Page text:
Zoologist, media consultant, and science writer, Dr Karl Shuker is also one of the best known cryptozoologists in the world. He is the author of such seminal works as Mystery Cats of the World (1989), The Lost Ark: New and Rediscovered Animals of the 20th Century (1993; greatly expanded in 2012 as The Encyclopaedia of New and Rediscovered Animals), Dragons: A Natural History (1995), In Search of Prehistoric Survivors (1995), The Unexplained (1996), From Flying Toads To Snakes With Wings (1997), Mysteries of Planet Earth (1999), The Hidden Powers of Animals (2001), The Beasts That Hide From Man (2003), Extraordinary Animals Revisited (2007), Dr Shuker's Casebook (2008), Karl Shuker's Alien Zoo: From the Pages of Fortean Times (2010), Cats of Magic, Mythology, and Mystery (2012), Mirabilis: A Carnival of Cryptozoology and Unnatural History (2013), Dragons in Zoology, Cryptozoology, and Culture (2013), The Menagerie of Marvels (2014), A Manifestation of Monsters (2015), Here's Nessie! (2016), and what is widely considered to be his cryptozoological magnum opus, Still In Search Of Prehistoric Survivors (2016) - plus, very excitingly, his first two long-awaited, much-requested ShukerNature blog books (2019, 2020).

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Thursday, 5 May 2011


Here are two arachnological anomalies - one very old but only very recently solved by me, the other very new and currently still unsolved. Both hail from France, and each involves a species of unusual or unexpected colouration, given its location. Neither of them has previously been documented in the cryptozoological literature, so any opinions and additional information would be most welcome.


That was the title of a short article penned by Emile Bonnet MPNS, which was published in June 1884 within a journal entitled The Naturalist’s World (vol. 1, no. 6, pp. 94-95). As I happen to own a copy of this particular volume, purchased by me during the late 1980s, I have scanned the relevant pages, which are reproduced below (please click scan in order to enlarge to readable size):

As can be seen, the scorpion in question is referred to by Bonnet as Scorpio montis sete (translating as ‘scorpion of Sete’s mountain’), but no such trinomial name exists today. Nor does any binomial, not even one that links monte and sete to yield montesete (in earlier days, some faux trinomials were created by splitting names that were subsequently joined back together to yield binomials).

Sete, or, precisely, Sète, is a seaside town within the Hérault department in Languedoc-Roussillon, southern France; it changed its name from Cette to Sète on 20 January 1928, and is built upon and around the mountain of Mont St Clair.

Over the years that have passed since purchasing the volume containing Bonnet’s article, I have made several attempts to track down any additional details regarding this mountain’s pallid but reputedly dangerous scorpion, and have contacted a number of arachnological experts concerning it, but all to no avail – until very recently.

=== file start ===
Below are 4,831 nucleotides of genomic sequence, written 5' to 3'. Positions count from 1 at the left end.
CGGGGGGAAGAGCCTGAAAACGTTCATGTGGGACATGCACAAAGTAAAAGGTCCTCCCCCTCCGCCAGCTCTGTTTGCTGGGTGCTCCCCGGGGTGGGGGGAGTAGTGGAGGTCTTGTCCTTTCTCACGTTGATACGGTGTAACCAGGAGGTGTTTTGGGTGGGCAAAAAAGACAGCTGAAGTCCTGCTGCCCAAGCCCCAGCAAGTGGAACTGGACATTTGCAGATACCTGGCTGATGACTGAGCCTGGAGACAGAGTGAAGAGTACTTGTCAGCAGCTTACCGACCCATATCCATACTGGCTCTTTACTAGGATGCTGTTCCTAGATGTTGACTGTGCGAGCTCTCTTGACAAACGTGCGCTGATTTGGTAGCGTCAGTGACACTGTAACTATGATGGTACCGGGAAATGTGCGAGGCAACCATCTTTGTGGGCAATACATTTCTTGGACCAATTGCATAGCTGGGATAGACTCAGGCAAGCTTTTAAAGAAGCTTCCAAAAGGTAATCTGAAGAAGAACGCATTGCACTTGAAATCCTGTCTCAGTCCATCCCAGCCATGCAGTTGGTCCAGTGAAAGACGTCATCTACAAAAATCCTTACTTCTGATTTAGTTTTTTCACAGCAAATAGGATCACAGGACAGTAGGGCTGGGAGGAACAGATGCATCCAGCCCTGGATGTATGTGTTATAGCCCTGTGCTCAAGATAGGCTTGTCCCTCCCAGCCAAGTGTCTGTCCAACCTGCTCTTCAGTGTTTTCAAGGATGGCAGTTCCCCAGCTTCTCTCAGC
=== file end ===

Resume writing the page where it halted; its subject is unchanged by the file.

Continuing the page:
Prior to then, the most informative response to my enquiries had come from Prof. John L. Cloudsley-Thompson, Professor Emeritus at London’s University College, who is a renowned authority on arachnids, as well as desert organisms and a range of other zoological specialities. Writing to me on 7 April 1990 after reading the copy of Bonnet’s article that I had sent to him earlier, Prof. Cloudsley-Thompson offered the following thoughts:

“Re Scorpio montis sete. This species is not cited in modern literature and is clearly not valid. The illustration shows a species of Buthus not Scorpio (slender claws), so B. occitanus must be the answer since it is the only buthid in France. It is venomous like all Buthidae but the same species in N. Africa is said to be much more dangerous. M. Bonnet was clearly exaggerating. I wonder whether the ‘white’ scorpion was actually a newly moulted individual whose cuticle had not yet hardened? I was once asked about a white earwig in a BBC nature programme and that must have been the answer in that case.”

Buthus occitanus (Álvaro Rodríguez Alberich – Wikipedia)

Buthus occitanus is known as the common yellow scorpion, on account of its widespread distribution in the Middle East, North Africa, and Europe, and its predominant colour. I agree entirely that a newly-moulted individual would be the likeliest explanation for a single specimen, but Bonnet described the Cette mountain scorpion as a discrete species rather than an individual, and referred to its colour as “a reddish white” rather than entirely white (or yellow, for that matter). What always baffled me most of all regarding this case, however, was Bonnet’s allegation that this scorpion “has been studied for a long time and numerous experiments have been made on its venom”, bearing in mind that there seemed to be no mention of it in the modern-day zoological literature.

The best chance of solving this mystery was to track down a copy of the publication by Dr Ange Maccary that was cited by Bonnet in his article. Unfortunately, Bonnet gave no bibliographical details other than the title, and, for a long time at least, Googling that did not call up any details.

Inevitably, with new crypto reports coming along on a regular basis, the baffling case of the white scorpion of Cette Mountain eventually slipped from my mind. But when, just a few days ago, I received the information that constitutes the second arachnological case documented here, I suddenly recalled Bonnet’s article, and decided to try yet another online search for information – and this time, finally, I achieved success!

Googling the first part of the title of Maccory’s publication was sufficient on this latest occasion not only to locate the full bibliographical reference to it, which is:

MACCORY, Ange (1810). Mémoire sur le scorpion qui se trouve sur la montagne de Cette, département de l’Hérault, son venin, et l’usage qu’on pourrait en faire en médecine. Froullé (Paris), Gabon ed. 48 pages